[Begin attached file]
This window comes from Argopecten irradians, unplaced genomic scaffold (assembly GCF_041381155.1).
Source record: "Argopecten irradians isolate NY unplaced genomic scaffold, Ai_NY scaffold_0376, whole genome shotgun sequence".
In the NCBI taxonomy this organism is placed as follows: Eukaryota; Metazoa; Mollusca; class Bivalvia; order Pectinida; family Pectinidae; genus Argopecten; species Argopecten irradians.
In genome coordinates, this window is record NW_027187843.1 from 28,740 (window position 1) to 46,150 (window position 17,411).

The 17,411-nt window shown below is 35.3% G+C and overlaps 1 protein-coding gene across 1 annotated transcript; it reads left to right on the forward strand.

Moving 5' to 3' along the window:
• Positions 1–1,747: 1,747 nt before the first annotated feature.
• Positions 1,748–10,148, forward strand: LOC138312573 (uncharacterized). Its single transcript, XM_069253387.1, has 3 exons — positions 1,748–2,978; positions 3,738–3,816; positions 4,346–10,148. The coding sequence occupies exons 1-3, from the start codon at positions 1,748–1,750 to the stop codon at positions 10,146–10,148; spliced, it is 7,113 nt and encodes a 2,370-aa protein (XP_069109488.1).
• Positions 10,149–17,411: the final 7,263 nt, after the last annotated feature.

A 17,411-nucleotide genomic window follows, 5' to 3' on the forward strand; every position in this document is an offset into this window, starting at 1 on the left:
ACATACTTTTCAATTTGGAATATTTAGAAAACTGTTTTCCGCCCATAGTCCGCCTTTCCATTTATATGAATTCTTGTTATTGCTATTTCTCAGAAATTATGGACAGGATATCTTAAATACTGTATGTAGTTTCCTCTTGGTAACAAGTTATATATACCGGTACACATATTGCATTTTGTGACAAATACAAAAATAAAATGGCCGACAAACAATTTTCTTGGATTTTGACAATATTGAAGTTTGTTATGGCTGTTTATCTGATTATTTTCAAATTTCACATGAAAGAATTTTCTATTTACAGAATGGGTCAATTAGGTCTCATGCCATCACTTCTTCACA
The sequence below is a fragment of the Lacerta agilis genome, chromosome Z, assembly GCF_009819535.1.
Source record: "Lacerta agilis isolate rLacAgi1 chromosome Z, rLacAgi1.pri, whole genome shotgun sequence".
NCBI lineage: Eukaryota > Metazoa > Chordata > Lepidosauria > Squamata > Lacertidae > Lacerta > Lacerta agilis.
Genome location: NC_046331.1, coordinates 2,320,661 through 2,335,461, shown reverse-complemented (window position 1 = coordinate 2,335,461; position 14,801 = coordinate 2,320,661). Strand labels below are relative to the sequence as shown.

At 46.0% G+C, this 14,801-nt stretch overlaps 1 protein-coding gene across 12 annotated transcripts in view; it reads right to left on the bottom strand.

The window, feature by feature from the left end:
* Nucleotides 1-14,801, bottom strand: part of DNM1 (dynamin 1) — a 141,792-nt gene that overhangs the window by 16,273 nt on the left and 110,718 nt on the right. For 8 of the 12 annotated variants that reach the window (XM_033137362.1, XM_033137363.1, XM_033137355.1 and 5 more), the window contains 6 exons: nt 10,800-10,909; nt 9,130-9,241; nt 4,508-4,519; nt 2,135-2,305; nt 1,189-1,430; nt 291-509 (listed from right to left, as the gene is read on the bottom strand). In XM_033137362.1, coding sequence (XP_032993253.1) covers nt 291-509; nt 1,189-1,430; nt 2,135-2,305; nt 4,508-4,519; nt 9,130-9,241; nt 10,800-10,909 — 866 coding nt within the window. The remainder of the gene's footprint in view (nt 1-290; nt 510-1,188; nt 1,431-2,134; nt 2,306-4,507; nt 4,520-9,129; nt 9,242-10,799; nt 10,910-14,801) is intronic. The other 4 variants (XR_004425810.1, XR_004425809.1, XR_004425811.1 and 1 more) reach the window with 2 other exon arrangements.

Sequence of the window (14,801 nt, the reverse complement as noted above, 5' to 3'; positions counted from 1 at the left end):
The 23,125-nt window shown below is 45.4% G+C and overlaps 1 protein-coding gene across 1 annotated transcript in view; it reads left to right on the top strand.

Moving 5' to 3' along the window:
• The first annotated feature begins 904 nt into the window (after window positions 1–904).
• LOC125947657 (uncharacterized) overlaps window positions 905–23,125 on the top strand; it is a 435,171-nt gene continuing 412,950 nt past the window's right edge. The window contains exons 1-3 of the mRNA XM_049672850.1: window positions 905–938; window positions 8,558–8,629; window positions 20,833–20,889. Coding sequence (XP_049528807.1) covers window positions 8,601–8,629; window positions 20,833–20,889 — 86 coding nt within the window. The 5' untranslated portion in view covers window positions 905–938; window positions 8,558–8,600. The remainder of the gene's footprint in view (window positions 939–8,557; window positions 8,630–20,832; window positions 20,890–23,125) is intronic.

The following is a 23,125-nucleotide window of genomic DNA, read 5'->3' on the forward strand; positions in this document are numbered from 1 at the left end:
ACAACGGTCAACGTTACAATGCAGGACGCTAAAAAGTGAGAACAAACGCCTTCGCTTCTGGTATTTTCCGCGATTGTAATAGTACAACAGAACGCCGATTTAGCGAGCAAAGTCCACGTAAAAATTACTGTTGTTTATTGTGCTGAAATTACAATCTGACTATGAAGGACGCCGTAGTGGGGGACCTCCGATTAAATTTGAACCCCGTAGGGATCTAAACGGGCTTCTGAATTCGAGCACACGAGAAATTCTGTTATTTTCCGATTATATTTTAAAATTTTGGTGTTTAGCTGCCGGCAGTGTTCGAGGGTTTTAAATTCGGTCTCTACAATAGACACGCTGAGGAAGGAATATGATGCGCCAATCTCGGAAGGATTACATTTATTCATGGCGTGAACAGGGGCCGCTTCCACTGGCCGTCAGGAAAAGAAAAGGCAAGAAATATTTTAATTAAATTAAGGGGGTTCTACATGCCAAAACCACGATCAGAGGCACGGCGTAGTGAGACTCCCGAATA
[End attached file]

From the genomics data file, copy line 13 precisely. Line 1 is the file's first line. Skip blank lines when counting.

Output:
Source record: "Lacerta agilis isolate rLacAgi1 chromosome Z, rLacAgi1.pri, whole genome shotgun sequence".